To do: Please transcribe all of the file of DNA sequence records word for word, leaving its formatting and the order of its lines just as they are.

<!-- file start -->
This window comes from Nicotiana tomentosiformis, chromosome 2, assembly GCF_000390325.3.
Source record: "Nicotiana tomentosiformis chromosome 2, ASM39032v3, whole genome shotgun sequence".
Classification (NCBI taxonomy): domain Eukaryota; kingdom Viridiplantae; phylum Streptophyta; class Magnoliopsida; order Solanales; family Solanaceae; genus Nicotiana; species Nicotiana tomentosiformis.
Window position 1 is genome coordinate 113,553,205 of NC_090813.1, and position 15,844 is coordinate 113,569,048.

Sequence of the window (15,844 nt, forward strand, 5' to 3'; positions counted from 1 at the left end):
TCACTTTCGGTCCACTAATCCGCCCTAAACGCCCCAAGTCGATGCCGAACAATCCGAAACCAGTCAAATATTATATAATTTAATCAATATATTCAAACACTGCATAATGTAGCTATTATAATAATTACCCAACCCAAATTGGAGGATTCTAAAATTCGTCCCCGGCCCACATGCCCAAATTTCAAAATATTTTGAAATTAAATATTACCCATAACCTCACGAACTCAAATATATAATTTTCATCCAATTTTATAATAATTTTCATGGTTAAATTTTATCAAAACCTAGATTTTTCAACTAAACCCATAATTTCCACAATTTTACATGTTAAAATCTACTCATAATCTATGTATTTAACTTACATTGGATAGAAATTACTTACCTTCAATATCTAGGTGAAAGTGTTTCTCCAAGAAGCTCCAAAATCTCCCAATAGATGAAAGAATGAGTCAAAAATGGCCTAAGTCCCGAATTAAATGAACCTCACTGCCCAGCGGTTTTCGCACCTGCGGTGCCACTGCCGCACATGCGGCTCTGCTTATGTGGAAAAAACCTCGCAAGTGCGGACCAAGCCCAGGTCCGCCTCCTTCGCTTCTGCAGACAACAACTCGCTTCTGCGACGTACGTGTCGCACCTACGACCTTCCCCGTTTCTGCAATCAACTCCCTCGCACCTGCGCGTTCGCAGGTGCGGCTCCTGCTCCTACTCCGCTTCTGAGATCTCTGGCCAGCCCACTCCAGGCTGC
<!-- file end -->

This window comes from Nicotiana tomentosiformis, chromosome 2, assembly GCF_000390325.3.
Source record: "Nicotiana tomentosiformis chromosome 2, ASM39032v3, whole genome shotgun sequence".
Classification (NCBI taxonomy): domain Eukaryota; kingdom Viridiplantae; phylum Streptophyta; class Magnoliopsida; order Solanales; family Solanaceae; genus Nicotiana; species Nicotiana tomentosiformis.
Window position 1 is genome coordinate 113,553,205 of NC_090813.1, and position 15,844 is coordinate 113,569,048.

Sequence of the window (15,844 nt, forward strand, 5' to 3'; positions counted from 1 at the left end):
TCACTTTCGGTCCACTAATCCGCCCTAAACGCCCCAAGTCGATGCCGAACAATCCGAAACCAGTCAAATATTATATAATTTAATCAATATATTCAAACACTGCATAATGTAGCTATTATAATAATTACCCAACCCAAATTGGAGGATTCTAAAATTCGTCCCCGGCCCACATGCCCAAATTTCAAAATATTTTGAAATTAAATATTACCCATAACCTCACGAACTCAAATATATAATTTTCATCCAATTTTATAATAATTTTCATGGTTAAATTTTATCAAAACCTAGATTTTTCAACTAAACCCATAATTTCCACAATTTTACATGTTAAAATCTACTCATAATCTATGTATTTAACTTACATTGGATAGAAATTACTTACCTTCAATATCTAGGTGAAAGTGTTTCTCCAAGAAGCTCCAAAATCTCCCAATAGATGAAAGAATGAGTCAAAAATGGCCTAAGTCCCGAATTAAATGAACCTCACTGCCCAGCGGTTTTCGCACCTGCGGTGCCACTGCCGCACATGCGGCTCTGCTTATGTGGAAAAAACCTCGCAAGTGCGGACCAAGCCCAGGTCCGCCTCCTTCGCTTCTGCAGACAACAACTCGCTTCTGCGACGTACGTGTCGCACCTACGACCTTCCCCGTTTCTGCAATCAACTCCCTCGCACCTGCGCGTTCGCAGGTGCGGCTCCTGCTCCTACTCCGCTTCTGAGATCTCTGGCCAGCCCACTCCAGGCTGC